Why Reservations About this Mining Giant Appear Overblown
Neha is a member of The Motley Fool Blog Network -- entries represent the personal opinion of the blogger and are not formally edited.
One of the world’s biggest equipment makers is not interested in buying it, Mr. Market has given little love to its shares over the past one year, and everyone’s bearish on it. Joy Global (NYSE: JOY) definitely needs a speck of fairy dust to be able to live up to its name. Global, it is. But Joy? Can’t really say so for a stock that has shed a massive 48% over the past year.
Or should I say Mr. Market has been a little too harsh with Joy, and that its stock price at a 52-week low and warrants immediate attention?
Not as bad
While Joy’s top line in recent times grew because of the boom in commodity consumption and mining in the top coal consuming nation China, the situation changed in recent months. China slowed down, and the U.S. coal industry witnessed everything from firms going bankrupt to stocks losing significant value. The dire situation even compelled the world's largest mining company, BHP Billiton (NYSE: BHP), to put its ambitious $80 billion U.S. spending plans on hold, taking time to "pause" and "take a deep breath."
But despite the headwinds and the fact that more than two-thirds of its revenue comes from coal-mining customers, Joy has managed to keep its chin up, with net sales growing 21% and 24%, respectively, during its first and second quarters. Not many are aware that the company also deals in aftermarket sales which helps generate considerable revenue consistently.
That global mining market remains robust was further evidenced when last-quarter sales in its closest rival Caterpillar’s (NYSE: CAT) mining business jumped a whopping 73%. Cat is betting big on mining—a point made clear when it acquired Bucyrus last year and toppled Joy as the player with the biggest mining product range on offer.
Beneath the surface
Now when stalwarts like Caterpillar or a megaconglomerate like General Electric (NYSE: GE) put their money in a business, there must be good underlying value. Two months back, GE announced its plans to acquire not one, but two mining equipment makers in a bid to grab the opportunities presented by the $61 billion global mining industry. GE’s focus? Mining hot spots like China and Australia. China is pegging its coal output to increase by 10% by 2015, and Australia's central bank feels the mining sector could soon be responsible for nearly half of the new jobs generated in the country. Note that while BHP is going slow in the U.S., it is gearing up to invest in Australia.
A lot of steam left
Looks like the U.S. might be giving coal a boot and rooting for natural gas, but elsewhere, coal remains much in demand. True, natural gas did account for the same amount of electricity generated in the U.S. in April as coal, but it’s not so easy to edge out a resource responsible for over 40% of global energy generation completely.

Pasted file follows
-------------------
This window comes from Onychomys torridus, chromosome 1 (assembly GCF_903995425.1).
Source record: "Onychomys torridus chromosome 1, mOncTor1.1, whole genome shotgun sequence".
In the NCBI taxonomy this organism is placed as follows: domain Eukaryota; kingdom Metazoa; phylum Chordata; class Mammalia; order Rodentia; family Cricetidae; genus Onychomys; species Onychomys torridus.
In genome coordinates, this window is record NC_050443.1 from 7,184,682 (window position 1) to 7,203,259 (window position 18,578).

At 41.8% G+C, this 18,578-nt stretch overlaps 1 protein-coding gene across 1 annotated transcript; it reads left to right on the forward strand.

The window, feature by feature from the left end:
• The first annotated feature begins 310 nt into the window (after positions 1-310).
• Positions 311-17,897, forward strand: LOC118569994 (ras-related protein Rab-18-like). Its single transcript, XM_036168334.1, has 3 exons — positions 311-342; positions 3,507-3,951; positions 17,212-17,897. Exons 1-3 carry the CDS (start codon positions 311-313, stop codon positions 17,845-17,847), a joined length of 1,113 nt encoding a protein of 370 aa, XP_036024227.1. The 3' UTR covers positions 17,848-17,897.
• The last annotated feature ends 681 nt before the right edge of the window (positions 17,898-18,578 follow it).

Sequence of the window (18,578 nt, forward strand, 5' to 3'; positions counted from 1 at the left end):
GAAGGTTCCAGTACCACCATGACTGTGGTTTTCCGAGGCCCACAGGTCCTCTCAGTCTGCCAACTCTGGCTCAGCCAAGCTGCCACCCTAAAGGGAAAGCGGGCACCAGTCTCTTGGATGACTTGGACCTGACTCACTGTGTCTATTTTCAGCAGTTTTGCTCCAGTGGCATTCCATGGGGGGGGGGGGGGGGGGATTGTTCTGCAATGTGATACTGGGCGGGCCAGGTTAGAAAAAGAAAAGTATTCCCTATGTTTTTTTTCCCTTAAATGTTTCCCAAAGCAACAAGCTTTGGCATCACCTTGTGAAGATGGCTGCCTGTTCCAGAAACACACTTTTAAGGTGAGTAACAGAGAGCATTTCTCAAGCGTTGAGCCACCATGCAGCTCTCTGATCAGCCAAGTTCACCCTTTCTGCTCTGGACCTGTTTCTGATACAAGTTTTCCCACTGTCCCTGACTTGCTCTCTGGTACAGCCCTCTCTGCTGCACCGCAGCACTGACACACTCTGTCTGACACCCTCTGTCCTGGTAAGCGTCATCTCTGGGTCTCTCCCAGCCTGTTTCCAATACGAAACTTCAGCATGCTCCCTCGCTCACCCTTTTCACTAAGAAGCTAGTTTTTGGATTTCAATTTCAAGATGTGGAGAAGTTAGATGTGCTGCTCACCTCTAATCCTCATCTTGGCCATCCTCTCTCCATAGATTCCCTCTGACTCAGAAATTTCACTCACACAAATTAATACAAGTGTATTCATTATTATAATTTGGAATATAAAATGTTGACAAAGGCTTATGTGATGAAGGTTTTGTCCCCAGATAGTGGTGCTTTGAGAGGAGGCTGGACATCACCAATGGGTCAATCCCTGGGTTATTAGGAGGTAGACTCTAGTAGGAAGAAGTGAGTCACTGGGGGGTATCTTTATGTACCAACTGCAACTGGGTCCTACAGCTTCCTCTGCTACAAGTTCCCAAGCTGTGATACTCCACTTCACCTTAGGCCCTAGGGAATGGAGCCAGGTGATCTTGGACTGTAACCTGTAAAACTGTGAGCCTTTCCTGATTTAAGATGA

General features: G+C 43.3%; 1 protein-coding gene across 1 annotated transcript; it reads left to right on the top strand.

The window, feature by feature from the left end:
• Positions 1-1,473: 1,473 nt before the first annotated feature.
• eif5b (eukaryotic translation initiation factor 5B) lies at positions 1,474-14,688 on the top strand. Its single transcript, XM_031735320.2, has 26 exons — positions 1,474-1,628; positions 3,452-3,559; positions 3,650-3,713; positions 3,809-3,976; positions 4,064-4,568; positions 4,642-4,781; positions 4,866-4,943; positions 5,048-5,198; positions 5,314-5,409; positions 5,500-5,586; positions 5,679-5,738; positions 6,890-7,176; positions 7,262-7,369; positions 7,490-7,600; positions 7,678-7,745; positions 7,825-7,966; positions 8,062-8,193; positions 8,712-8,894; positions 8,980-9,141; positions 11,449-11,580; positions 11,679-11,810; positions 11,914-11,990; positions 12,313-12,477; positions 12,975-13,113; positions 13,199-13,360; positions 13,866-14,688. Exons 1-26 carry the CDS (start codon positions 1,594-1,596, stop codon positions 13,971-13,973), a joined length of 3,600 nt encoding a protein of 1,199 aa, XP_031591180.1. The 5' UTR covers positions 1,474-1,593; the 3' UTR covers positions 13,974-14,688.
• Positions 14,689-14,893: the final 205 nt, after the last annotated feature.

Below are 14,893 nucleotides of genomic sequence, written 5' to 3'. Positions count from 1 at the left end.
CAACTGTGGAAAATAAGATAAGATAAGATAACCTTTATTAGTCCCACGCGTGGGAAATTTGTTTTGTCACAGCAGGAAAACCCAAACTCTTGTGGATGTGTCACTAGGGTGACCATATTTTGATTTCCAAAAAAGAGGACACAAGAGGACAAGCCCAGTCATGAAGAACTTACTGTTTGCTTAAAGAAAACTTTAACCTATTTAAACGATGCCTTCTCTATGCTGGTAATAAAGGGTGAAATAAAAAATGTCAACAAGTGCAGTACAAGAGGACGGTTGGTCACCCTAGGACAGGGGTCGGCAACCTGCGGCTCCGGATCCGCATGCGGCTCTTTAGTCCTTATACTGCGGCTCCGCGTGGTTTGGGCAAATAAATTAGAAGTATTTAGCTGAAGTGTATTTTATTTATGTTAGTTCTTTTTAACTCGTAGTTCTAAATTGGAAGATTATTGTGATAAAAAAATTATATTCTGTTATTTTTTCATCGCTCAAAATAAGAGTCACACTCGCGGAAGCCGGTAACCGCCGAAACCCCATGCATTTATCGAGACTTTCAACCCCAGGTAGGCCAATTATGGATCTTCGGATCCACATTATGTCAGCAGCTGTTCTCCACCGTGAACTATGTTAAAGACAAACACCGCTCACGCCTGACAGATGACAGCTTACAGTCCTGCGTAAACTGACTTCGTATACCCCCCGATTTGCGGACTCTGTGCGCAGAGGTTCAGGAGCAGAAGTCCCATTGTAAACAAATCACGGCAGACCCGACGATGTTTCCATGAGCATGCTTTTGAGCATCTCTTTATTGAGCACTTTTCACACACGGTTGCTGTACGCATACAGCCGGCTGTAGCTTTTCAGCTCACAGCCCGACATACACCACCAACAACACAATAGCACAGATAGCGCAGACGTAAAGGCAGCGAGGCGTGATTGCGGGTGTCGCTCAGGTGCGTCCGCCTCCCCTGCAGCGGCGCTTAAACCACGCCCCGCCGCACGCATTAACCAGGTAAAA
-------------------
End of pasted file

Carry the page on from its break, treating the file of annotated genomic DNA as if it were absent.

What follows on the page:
Contrary to what most believe, China continues to import large amounts of coal. Its coal imports during the first half of 2012 were up an astounding 66% compared to last year. Ironically, Europe too is consuming the fuel at a pace not seen in years. While demand for coal grew 3.3%, that of natural gas slipped 2% in Europe last year.
The Asian bet
U.S. coal export figures tell an equally interesting story. According to the Energy Information Administration, the U.S. exported 12.5 million short tons of coal in the month of April, the highest-ever such monthly exports since 1973. First-quarter exports were up 3.5% sequentially and 7.6% from last year, with a quarter of the total exports going to the Asian markets.
It is demand from the Asian markets that will pave the way for companies like Joy. In a recent report, Global Industry Analysts has predicted the coal market to bounce back ‘in the near future’ backed by high Asian demand and abundance of cheap coal. New York-based GBI Research expects consumption of coal in the Asian region to jump more than 60% by the end of the decade.
Final Foolish thoughts
I feel both coal and Joy might have been undermined a little too much. The fact that coal’s share in global energy consumption was the highest since 1969 tells me coal could prove to be a big ground for value hunters a few years down the line. Joy won’t be a laggard then.
Joy’s low share price, a trailing P/E of just 7.7 and a lower forward P/E of 6.52 looks tempting enough for someone who can withstand short-term volatility to bet on a fundamentally strong company with excellent return-generating capabilities. Joy had generated the highest shareholder returns in its industry over a time frame of three years till it started losing out last year. With that said, is the time for action now?
Nehams has no positions in the stocks mentioned above. The Motley Fool has no positions in the stocks mentioned above. Try any of our Foolish newsletter services free for 30 days. We Fools may not all hold the same opinions, but we all believe that considering a diverse range of insights makes us better investors. The Motley Fool has a disclosure policy.If you have questions about this post or the Fool’s blog network, click here for information.